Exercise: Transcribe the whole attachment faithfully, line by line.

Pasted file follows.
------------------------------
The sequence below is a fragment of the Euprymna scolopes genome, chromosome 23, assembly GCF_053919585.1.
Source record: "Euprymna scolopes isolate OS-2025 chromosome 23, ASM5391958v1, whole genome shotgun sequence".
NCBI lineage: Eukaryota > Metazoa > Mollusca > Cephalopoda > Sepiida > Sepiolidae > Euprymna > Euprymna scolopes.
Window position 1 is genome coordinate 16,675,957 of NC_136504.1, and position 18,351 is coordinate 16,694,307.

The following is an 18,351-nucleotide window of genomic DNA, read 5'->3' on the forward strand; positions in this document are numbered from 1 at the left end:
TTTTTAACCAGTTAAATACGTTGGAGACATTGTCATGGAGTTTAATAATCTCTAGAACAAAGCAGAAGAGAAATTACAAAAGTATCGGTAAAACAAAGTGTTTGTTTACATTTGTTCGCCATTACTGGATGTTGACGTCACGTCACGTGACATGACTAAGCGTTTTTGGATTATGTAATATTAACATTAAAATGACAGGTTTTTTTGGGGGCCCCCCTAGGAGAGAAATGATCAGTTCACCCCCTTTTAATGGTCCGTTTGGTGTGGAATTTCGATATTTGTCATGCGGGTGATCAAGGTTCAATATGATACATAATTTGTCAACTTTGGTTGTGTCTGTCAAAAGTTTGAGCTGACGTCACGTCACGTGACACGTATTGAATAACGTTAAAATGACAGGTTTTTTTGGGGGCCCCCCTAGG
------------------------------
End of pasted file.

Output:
The sequence below is a fragment of the Euprymna scolopes genome, chromosome 23, assembly GCF_053919585.1.
Source record: "Euprymna scolopes isolate OS-2025 chromosome 23, ASM5391958v1, whole genome shotgun sequence".
NCBI lineage: Eukaryota > Metazoa > Mollusca > Cephalopoda > Sepiida > Sepiolidae > Euprymna > Euprymna scolopes.
Window position 1 is genome coordinate 16,675,957 of NC_136504.1, and position 18,351 is coordinate 16,694,307.

The following is an 18,351-nucleotide window of genomic DNA, read 5'->3' on the forward strand; positions in this document are numbered from 1 at the left end:
TTTTTAACCAGTTAAATACGTTGGAGACATTGTCATGGAGTTTAATAATCTCTAGAACAAAGCAGAAGAGAAATTACAAAAGTATCGGTAAAACAAAGTGTTTGTTTACATTTGTTCGCCATTACTGGATGTTGACGTCACGTCACGTGACATGACTAAGCGTTTTTGGATTATGTAATATTAACATTAAAATGACAGGTTTTTTTGGGGGCCCCCCTAGGAGAGAAATGATCAGTTCACCCCCTTTTAATGGTCCGTTTGGTGTGGAATTTCGATATTTGTCATGCGGGTGATCAAGGTTCAATATGATACATAATTTGTCAACTTTGGTTGTGTCTGTCAAAAGTTTGAGCTGACGTCACGTCACGTGACACGTATTGAATAACGTTAAAATGACAGGTTTTTTTGGGGGCCCCCCTAGG